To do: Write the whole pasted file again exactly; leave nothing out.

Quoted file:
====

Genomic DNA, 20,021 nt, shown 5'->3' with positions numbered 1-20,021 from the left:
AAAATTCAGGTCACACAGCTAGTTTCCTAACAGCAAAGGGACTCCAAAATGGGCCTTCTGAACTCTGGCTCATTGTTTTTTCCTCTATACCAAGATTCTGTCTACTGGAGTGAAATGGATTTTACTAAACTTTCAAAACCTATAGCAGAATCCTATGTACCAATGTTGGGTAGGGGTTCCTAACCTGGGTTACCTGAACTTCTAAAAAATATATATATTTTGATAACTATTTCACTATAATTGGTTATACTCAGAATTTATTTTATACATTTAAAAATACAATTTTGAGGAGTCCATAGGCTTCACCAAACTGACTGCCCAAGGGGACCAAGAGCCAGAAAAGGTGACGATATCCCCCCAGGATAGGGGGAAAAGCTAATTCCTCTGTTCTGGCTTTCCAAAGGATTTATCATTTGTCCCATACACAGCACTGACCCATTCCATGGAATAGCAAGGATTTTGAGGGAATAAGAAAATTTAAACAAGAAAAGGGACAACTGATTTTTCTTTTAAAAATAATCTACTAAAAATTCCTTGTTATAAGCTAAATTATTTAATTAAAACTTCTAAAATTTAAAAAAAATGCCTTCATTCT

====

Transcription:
Genomic DNA, 20,021 nt, shown 5'->3' with positions numbered 1-20,021 from the left:
AAAATTCAGGTCACACAGCTAGTTTCCTAACAGCAAAGGGACTCCAAAATGGGCCTTCTGAACTCTGGCTCATTGTTTTTTCCTCTATACCAAGATTCTGTCTACTGGAGTGAAATGGATTTTACTAAACTTTCAAAACCTATAGCAGAATCCTATGTACCAATGTTGGGTAGGGGTTCCTAACCTGGGTTACCTGAACTTCTAAAAAATATATATATTTTGATAACTATTTCACTATAATTGGTTATACTCAGAATTTATTTTATACATTTAAAAATACAATTTTGAGGAGTCCATAGGCTTCACCAAACTGACTGCCCAAGGGGACCAAGAGCCAGAAAAGGTGACGATATCCCCCCAGGATAGGGGGAAAAGCTAATTCCTCTGTTCTGGCTTTCCAAAGGATTTATCATTTGTCCCATACACAGCACTGACCCATTCCATGGAATAGCAAGGATTTTGAGGGAATAAGAAAATTTAAACAAGAAAAGGGACAACTGATTTTTCTTTTAAAAATAATCTACTAAAAATTCCTTGTTATAAGCTAAATTATTTAATTAAAACTTCTAAAATTTAAAAAAAATGCCTTCATTCT